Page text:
14. The battery pack as claimed in claim 1 wherein said control circuit returns a data code responsive to query information transmitted from said external equipment, said data code having a general code portion used as a response to an arbitrary query and a specified portion used as a response to a specified query.
15. The battery pack as claimed in claim 14 wherein the data code is a 8-bit word code, with a portion of 256 codes represented by the eight bits being used as numerical figures allocated to the general code portion, with the remaining portion of the 256 words being used as said specific code portion.
16. A battery pack with monitoring system comprising:
a battery pack comprising a secondary battery which may be charged and discharged and which is made up of a plurality of cells wherein said cells are divided into at least two groups with the groups being connected in series to each other,
means for connecting said battery pack to a power source circuit and to external equipment to be powered by said battery pack,
and a control circuit for controlling the charging and discharging of said secondary battery;
wherein said control circuit monitors each group of cells within the battery pack to determine the capacity of said battery pack.
17. A method of monitoring a battery pack which can be connected to a power source circuit and to external equipment which may also be connected directly to said power source circuit comprising;
providing a secondary battery which may be charged and discharged and a control circuit for controlling the charging and discharging of said secondary battery,
detecting the status of said power source circuit and said external equipment, and
controlling said charging and discharging of said secondary battery in response to the detected status of said power source circuit and said external equipment.
18. A method of monitoring a battery pack comprising;
providing a secondary battery which may be charged and discharged and which is made up of a plurality of cells which are divided into at least two groups wherein the groups are connected in series to each other, and
providing a control circuit for controlling the charging and discharging of said secondary battery,
wherein said control circuit monitors each group of cells within the battery pack.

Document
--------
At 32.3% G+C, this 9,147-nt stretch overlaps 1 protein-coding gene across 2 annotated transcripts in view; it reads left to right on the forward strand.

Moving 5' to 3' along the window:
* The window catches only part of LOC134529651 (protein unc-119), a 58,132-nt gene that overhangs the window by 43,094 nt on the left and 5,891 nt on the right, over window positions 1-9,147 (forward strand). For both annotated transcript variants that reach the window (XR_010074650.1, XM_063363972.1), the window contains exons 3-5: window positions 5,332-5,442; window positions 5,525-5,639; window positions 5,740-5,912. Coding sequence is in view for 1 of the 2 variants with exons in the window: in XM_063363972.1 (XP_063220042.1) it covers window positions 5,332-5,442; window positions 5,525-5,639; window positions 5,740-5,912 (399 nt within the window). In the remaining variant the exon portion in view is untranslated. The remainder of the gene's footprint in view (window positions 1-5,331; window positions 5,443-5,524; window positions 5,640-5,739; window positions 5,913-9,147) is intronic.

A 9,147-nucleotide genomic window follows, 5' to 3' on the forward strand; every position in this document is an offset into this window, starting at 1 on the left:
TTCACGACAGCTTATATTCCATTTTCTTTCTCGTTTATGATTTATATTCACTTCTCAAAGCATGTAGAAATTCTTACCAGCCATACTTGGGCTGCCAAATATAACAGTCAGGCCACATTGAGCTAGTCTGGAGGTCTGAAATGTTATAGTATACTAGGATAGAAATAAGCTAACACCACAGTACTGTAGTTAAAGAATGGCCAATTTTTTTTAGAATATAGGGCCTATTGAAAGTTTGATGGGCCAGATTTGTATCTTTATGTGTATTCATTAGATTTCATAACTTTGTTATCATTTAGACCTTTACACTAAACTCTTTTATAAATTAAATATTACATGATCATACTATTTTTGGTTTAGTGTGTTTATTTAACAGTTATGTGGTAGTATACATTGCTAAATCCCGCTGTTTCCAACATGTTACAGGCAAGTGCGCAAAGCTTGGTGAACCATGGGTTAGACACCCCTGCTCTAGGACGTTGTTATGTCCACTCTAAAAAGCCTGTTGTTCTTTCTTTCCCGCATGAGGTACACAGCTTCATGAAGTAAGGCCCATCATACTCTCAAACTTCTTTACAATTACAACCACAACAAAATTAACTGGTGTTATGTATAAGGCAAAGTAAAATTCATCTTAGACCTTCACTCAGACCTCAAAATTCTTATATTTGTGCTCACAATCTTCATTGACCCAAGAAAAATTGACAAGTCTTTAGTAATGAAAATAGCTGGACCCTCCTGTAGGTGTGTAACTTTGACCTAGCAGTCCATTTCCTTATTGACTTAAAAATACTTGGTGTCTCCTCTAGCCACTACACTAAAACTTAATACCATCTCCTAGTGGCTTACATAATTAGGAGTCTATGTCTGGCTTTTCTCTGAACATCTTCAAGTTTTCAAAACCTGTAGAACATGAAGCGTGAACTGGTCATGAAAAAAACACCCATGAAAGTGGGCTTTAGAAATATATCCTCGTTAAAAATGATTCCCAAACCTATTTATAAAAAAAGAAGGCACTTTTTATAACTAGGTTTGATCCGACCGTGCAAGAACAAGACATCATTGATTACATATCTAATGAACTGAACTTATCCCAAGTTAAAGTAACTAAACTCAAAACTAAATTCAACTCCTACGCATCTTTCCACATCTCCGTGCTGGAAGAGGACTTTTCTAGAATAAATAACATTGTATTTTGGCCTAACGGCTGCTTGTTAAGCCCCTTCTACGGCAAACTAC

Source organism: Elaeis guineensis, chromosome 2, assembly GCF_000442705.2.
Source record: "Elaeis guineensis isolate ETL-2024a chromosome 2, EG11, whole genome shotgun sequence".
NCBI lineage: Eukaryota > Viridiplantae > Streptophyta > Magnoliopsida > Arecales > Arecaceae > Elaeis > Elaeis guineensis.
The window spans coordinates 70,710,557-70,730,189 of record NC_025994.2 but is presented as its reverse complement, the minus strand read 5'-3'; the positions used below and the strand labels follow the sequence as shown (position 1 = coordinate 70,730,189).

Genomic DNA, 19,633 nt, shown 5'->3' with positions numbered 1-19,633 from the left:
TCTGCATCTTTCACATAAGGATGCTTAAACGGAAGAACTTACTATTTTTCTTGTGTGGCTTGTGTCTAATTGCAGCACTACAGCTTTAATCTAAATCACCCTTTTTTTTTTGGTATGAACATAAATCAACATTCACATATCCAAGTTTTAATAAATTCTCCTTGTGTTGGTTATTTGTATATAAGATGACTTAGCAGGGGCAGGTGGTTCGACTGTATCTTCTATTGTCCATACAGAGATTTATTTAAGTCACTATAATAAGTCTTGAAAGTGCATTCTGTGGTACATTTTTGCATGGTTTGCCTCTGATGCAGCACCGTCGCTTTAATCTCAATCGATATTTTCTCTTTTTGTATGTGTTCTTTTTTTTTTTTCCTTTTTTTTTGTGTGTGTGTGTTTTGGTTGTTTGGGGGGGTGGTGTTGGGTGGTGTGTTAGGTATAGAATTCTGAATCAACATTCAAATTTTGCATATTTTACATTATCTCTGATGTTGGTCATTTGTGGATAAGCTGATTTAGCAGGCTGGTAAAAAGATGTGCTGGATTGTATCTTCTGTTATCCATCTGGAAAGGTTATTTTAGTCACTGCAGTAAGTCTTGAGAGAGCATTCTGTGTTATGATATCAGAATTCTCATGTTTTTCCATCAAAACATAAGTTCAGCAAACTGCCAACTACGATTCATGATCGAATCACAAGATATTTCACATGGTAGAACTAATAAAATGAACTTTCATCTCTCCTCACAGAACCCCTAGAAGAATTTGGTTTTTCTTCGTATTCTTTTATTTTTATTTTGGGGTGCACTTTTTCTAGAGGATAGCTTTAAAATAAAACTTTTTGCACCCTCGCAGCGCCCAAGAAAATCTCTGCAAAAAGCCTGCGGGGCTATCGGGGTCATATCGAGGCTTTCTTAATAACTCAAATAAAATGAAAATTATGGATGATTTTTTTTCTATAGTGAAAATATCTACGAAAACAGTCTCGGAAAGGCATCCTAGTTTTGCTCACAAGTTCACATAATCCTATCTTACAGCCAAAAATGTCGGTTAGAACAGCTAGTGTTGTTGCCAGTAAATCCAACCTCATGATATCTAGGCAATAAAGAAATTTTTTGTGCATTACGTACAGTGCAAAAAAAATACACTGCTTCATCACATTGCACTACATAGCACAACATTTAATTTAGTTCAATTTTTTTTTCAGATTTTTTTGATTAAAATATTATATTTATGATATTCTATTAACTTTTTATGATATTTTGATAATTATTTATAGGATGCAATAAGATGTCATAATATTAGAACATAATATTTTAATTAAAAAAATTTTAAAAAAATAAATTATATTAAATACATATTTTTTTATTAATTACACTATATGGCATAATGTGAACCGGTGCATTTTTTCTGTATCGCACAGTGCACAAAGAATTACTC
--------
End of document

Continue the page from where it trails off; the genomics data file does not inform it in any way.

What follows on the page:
Description
TECHNICAL FIELD

This invention relates to a battery pack employed as a power source for a portable telephone, personal computer or a video camera.

BACKGROUND ART

There has hitherto been known a battery pack constituted by a secondary battery, such as a lithium ion, NiCd or nickel hydrogen battery. Such known battery pack is in need of a protective circuit which is arranged at a pre-set position within the battery pack. A charging control circuit is separately provided on a charger such as an ac adapter or on an external unit such as a personal computer employing the battery pack. If the excess discharging state is detected, the discharge is discontinued appropriately.

However, the voltage at each cell cannot be detected if based solely upon the terminal voltage of the battery pack, such that the residual capacity cannot be measured accurately. Besides, if any one of the cells reaches a pre-set excess discharge (over-discharge voltage), the discharge is discontinued without regard to the terminal voltage.

This is particularly inconvenient with an equipment, such as a personal computer, in which it is necessary to carry out an operation of data storage before discontinuing the discharge.

Consequently, it is necessary to provide a system for detecting the status of the battery based upon the information stored in the battery pack.

In view of the above-described status of the art, it is an object of the present invention to provide a battery pack in which the information concerning the secondary battery of the battery pack is suitably transmitted to an external equipment in order to enable accurate and precise information concerning the battery to be obtained quickly.

DISCLOSURE OF THE INVENTION

A battery pack according to the present invention is connected to a power source circuit and to an external equipment connected to the power source circuit, and comprises a secondary battery charged and discharged and made up of a plurality of cells, and a control circuit for controlling the charging/discharging of the secondary battery. The control circuit has means for detecting the status information of the secondary battery and controlling the charging/discharging and calculating the residual capacity of the secondary battery based upon the status information. Such means also transmit the information indicating at least the residual capacity to the external equipment.

Thus, by transmitting the battery information produced by the control circuit to the external equipment, the accurate and precise information concerning the battery, above all its residual capacity, may be produced expeditiously.